Between her work with 10,000 Maiacs, and her illustrious solo career, Natalie Merchant has been making critically acclaimed music for the past 30 years now. Her first big break came in 1987, when 10,000 Maniacs released their breakout album In My Tribe, which included the hit single “What’s the Matter Here?,” a deceptively catchy song chronicling child abuse that introduced the band into the mainstream. The album also included a cover of Cat Stevens “Peace Train,” although it was removed from later pressings to protest Stevens’ (then known as Yusuf Islam) support of the fatwah against Salman Rushdie. Merchant left the Maniacs in the early 1990s, and went on to have great success with her debut solo album Tigerlily, which featured several pop hits, and was one of the bigger albums of the early 1990s. her second solo album, Ophelia contained the single “Kind & Generous” (also known as “Thank You”), which is quite possibly her best known song. Merchant will be heading to Kleinhans Music Hall this Saturday (Feb 16). Anyone looking to catch one of the best singer-songwriters of the late 1980s and early 1990s, and see what she’s up to now would be wise to check it out.

- john hugar

8pm Kleinhans Music Hall, 3 Symphony Circle. (883-3560 / $31-$61

Saturday, February 16


Independent record store Spiral Scratch Records will be hosting Chicago band Witch Feet on Saturday (Feb 16), alongside the Word Girls and Afterbirth Tycoon. WitchFeet plays loud, grungy indie rock that is simultaneously catchy and abrasive. The band originated in Chicago, and their line-up includes Buffalo drummer Dave Chudy. Joining them are the Word Girls, who are a newly formed local act featuring the musical abilities of Bill Behill and Cory Nealon. Originally booked at Mohawk Place, the show was rescheduled and moved to Spiral Scratch after the unfortunate closing of the aforementioned venue. The disappearance of Mohawk has left an empty space in the local music community, but Spiral Scratch Records will be filling that void with the powerful sounds of aggressive rock this weekend.

- tom etu

6pm Spiral Scratch Records, 291 Bryant Street (882-3200 /

Sunday, February 17


Thrash metal fans from the 1980’s will finally have the chance to take a time machine back to that era and relive some of their youth this weekend. It’s not thrash’s “Big Four”, but this Sunday (Feb 17) the Town Ballroom will showcase a few of the other founding fathers and unite various regional scenes in one show. Headlining the night of speed and aggression is Bay Area thrash legends, Testament, who are touring in support of their album Dark Roots of Earth, which was released last summer. Next on the bill is East Coasters, Overkill, who bring more of a punk and hardcore inspired version of thrash to the table. They are also touring in support of their album that they released early last year, The Electric Age. Rounding out the night are Flotsam & Jetsam and up-and-comers, 4arm. Compared to the rest of the titans on the bill, 4arm are babies, having only been around since 2004. They bring a fresh and current version of thrash though that fits in well with this classic lineup. Even with the eclectic mix of thrash styles, you can be sure that this night is going to have tons of shredding, fast-paced drums, and enough nostalgia to make you wish you wore your battle jacket and brought your air guitar.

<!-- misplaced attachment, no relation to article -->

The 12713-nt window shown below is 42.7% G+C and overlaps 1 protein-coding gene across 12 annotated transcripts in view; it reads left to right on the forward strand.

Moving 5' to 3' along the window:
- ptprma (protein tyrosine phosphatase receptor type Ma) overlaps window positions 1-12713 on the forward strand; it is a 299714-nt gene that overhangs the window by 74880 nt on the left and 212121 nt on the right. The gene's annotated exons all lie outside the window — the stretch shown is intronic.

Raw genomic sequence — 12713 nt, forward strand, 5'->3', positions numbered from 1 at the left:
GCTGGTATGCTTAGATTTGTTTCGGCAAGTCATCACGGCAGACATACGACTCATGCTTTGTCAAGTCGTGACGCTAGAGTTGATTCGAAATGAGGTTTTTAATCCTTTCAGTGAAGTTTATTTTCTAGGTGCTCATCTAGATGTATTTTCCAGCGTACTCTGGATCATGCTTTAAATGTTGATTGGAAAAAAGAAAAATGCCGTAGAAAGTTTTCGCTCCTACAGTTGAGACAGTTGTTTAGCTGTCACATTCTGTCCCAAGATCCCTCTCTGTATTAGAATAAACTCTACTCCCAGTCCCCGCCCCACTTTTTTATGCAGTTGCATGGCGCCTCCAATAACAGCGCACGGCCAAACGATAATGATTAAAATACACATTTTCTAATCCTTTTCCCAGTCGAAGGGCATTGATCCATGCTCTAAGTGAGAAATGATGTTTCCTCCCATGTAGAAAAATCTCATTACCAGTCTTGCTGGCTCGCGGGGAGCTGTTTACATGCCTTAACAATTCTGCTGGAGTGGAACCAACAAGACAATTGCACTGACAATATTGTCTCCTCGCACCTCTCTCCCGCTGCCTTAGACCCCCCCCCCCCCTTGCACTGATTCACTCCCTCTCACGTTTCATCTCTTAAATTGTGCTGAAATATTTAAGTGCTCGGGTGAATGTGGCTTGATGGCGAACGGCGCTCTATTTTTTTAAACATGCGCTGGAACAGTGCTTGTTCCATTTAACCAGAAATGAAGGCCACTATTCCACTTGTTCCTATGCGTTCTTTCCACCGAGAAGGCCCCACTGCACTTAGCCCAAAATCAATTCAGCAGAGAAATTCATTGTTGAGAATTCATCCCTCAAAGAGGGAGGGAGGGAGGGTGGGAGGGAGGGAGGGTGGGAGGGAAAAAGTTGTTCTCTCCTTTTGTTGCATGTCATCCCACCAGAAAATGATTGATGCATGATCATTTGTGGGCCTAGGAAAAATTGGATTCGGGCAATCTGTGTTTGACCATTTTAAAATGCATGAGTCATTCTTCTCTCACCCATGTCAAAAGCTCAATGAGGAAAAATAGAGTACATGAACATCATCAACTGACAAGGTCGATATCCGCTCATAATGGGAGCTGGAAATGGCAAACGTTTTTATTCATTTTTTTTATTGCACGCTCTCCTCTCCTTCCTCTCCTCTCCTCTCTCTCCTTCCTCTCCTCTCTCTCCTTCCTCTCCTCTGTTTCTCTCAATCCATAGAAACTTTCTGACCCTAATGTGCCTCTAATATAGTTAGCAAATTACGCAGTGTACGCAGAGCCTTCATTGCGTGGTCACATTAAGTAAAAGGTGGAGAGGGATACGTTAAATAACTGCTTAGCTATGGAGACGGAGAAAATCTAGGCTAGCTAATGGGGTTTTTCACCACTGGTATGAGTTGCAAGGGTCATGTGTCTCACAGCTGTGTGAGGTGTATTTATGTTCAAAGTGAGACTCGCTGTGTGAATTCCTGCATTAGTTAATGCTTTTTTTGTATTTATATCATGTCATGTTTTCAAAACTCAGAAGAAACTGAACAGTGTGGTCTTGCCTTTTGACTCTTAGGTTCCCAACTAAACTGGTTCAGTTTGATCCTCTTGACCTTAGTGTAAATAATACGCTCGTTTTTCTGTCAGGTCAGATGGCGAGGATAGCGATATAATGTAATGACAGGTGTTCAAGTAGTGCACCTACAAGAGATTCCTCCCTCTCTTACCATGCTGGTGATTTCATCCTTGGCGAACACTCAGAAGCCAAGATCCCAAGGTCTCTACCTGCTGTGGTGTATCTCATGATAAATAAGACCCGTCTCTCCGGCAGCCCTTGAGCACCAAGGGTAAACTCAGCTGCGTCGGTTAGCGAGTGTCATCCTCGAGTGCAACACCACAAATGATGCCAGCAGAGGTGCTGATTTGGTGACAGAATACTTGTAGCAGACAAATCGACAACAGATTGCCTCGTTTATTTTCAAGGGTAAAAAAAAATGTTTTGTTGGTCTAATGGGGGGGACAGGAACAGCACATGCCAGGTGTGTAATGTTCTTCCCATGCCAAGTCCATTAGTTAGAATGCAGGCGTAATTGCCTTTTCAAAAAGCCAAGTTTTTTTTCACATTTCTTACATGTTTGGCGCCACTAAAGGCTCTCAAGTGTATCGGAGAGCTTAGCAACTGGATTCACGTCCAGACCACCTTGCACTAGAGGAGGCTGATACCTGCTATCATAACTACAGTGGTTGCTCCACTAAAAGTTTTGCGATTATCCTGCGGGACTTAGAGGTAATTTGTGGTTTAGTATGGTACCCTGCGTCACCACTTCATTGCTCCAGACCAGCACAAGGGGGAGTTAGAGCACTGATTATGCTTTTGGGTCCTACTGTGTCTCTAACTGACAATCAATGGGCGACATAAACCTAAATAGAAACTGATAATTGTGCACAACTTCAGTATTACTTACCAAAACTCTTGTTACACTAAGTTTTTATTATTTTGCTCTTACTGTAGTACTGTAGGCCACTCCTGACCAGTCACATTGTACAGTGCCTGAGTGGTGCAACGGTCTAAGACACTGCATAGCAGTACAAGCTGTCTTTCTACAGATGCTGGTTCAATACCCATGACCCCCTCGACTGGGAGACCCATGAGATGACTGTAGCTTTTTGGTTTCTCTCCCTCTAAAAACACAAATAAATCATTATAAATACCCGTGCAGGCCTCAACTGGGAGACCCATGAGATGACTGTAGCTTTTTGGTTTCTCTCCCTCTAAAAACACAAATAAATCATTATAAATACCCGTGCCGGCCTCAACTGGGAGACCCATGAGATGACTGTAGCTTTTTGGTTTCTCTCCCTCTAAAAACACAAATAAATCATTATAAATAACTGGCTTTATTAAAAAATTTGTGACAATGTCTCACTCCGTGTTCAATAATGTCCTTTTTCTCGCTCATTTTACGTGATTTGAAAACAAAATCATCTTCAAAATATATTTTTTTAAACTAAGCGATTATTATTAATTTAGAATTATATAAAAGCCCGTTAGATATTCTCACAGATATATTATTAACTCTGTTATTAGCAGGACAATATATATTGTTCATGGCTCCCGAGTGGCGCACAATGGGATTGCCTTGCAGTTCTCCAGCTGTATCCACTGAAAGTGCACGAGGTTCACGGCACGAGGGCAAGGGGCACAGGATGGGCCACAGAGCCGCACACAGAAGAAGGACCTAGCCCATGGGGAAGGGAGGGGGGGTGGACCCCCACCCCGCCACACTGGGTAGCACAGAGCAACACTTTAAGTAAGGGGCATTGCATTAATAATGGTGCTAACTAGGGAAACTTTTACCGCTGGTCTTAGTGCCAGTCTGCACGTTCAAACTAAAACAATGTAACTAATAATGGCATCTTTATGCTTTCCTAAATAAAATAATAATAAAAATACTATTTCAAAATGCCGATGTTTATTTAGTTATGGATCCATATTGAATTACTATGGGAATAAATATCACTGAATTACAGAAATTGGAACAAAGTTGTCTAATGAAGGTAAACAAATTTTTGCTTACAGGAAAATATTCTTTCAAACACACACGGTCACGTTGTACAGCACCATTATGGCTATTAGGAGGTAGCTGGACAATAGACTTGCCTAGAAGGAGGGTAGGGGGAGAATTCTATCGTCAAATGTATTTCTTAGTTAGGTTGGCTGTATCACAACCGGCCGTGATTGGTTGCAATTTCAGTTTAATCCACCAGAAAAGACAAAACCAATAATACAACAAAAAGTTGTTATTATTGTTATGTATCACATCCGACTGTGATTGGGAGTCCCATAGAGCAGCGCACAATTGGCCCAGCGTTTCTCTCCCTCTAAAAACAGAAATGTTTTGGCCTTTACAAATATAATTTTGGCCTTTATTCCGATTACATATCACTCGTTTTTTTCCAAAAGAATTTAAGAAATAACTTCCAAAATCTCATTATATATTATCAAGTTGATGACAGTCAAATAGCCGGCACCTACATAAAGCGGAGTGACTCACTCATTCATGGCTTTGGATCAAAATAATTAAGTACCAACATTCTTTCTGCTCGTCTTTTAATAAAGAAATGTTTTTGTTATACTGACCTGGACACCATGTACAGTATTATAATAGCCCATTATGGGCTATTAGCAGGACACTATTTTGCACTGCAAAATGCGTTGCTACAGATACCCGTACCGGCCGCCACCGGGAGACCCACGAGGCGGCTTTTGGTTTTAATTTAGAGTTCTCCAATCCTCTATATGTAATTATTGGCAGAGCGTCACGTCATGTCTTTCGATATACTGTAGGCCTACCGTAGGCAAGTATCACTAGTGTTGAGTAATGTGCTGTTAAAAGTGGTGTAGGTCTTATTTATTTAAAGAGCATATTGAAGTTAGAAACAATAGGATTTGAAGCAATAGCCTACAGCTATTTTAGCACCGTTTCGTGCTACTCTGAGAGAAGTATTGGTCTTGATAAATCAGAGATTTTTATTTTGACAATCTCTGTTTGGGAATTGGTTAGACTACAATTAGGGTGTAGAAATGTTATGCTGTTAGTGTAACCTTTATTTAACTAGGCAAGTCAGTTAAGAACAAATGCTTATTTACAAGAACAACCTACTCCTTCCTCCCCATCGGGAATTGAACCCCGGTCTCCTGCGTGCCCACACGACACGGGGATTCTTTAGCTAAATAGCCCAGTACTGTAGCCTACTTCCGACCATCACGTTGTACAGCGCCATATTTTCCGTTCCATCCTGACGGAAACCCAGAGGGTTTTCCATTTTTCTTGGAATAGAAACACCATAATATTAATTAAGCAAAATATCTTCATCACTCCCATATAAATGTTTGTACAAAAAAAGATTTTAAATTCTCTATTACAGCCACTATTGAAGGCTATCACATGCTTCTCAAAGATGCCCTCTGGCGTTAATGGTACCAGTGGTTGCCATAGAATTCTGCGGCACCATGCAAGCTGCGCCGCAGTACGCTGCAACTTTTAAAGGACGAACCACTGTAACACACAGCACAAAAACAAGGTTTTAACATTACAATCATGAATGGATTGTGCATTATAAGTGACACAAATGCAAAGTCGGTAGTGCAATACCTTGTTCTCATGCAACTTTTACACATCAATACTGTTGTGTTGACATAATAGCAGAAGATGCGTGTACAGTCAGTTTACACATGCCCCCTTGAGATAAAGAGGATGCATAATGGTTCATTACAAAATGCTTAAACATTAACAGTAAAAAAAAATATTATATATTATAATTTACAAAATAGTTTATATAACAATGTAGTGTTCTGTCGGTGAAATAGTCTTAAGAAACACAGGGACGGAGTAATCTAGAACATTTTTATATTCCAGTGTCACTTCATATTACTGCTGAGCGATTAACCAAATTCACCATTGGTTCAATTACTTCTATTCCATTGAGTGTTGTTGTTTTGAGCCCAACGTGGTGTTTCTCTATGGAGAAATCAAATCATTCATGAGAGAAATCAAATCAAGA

- jeremiah shea

6pm Town Ballroom, 681 Main St. (852-3900 / $26 advance, $29 day of show

Thursday, February 21

Elephant Revival

Banjo, mandolin, bass, fiddle, washboard, djembe, drums, guitar and stompbox; these are the tools used by folk band Elephant Revival and they certainly know how to use them. If you ask them, this five-piece band from Colorado, who formed in 2006, would tell you that they’re a “neo-acoustic folk string band” or “transcendental folk” with Celtic, gypsy, funk, rock, and bluegrass influences, but what they really are is simply a very talented band with a flexible sound. Their latest record, 2012’s It’s Alive, a full length album disguised as an EP, has not been very widely heard or reviewed but to those who have given it a listen it, it rivals some of best folk records of the last few years. The sound is rich with heartfelt lyrics, interesting percussion, and plenty of virtuosic strumming. The sound of stringed instruments varies from delicate, on songs like “Wakes Only Daughter” and “To and From,” to powerful on tracks like “Tam Lin Set” and “Quill Pen Feather,” which climaxes with an excited fiddle and banjo solo. Elephant Revival will perform live at Babeville’s Ninth Ward next Thursday (Feb 21). This show was originally scheduled for February 26th but has been moved. Tickets purchased for the February 26th date will still be honored.

- cory perla

7pm Babeville’s Ninth Ward, 341 Delaware Ave. (852-3835 / $10 advance, $12 day of show